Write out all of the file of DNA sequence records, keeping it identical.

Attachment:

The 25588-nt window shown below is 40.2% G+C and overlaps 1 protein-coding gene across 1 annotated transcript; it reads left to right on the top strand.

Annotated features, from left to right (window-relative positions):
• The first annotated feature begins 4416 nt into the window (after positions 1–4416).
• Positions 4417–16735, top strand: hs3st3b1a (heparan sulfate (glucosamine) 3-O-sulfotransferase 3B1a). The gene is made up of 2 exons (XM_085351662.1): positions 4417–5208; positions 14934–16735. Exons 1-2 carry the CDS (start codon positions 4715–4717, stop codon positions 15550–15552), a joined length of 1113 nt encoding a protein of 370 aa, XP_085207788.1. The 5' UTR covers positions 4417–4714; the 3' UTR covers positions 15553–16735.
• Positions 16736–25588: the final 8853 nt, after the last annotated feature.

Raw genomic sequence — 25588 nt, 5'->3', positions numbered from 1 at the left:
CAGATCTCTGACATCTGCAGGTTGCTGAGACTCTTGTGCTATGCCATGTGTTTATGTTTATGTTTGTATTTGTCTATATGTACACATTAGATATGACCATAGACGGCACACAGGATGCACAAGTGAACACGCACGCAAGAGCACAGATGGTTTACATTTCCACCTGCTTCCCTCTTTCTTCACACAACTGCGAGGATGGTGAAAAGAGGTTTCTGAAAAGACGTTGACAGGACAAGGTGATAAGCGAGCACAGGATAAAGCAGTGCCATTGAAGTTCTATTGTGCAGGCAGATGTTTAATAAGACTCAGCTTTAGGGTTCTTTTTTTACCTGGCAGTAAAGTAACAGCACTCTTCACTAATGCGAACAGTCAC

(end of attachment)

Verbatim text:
The 25588-nt window shown below is 40.2% G+C and overlaps 1 protein-coding gene across 1 annotated transcript; it reads left to right on the top strand.

Annotated features, from left to right (window-relative positions):
• The first annotated feature begins 4416 nt into the window (after positions 1–4416).
• Positions 4417–16735, top strand: hs3st3b1a (heparan sulfate (glucosamine) 3-O-sulfotransferase 3B1a). The gene is made up of 2 exons (XM_085351662.1): positions 4417–5208; positions 14934–16735. Exons 1-2 carry the CDS (start codon positions 4715–4717, stop codon positions 15550–15552), a joined length of 1113 nt encoding a protein of 370 aa, XP_085207788.1. The 5' UTR covers positions 4417–4714; the 3' UTR covers positions 15553–16735.
• Positions 16736–25588: the final 8853 nt, after the last annotated feature.

Raw genomic sequence — 25588 nt, 5'->3', positions numbered from 1 at the left:
CAGATCTCTGACATCTGCAGGTTGCTGAGACTCTTGTGCTATGCCATGTGTTTATGTTTATGTTTGTATTTGTCTATATGTACACATTAGATATGACCATAGACGGCACACAGGATGCACAAGTGAACACGCACGCAAGAGCACAGATGGTTTACATTTCCACCTGCTTCCCTCTTTCTTCACACAACTGCGAGGATGGTGAAAAGAGGTTTCTGAAAAGACGTTGACAGGACAAGGTGATAAGCGAGCACAGGATAAAGCAGTGCCATTGAAGTTCTATTGTGCAGGCAGATGTTTAATAAGACTCAGCTTTAGGGTTCTTTTTTTACCTGGCAGTAAAGTAACAGCACTCTTCACTAATGCGAACAGTCAC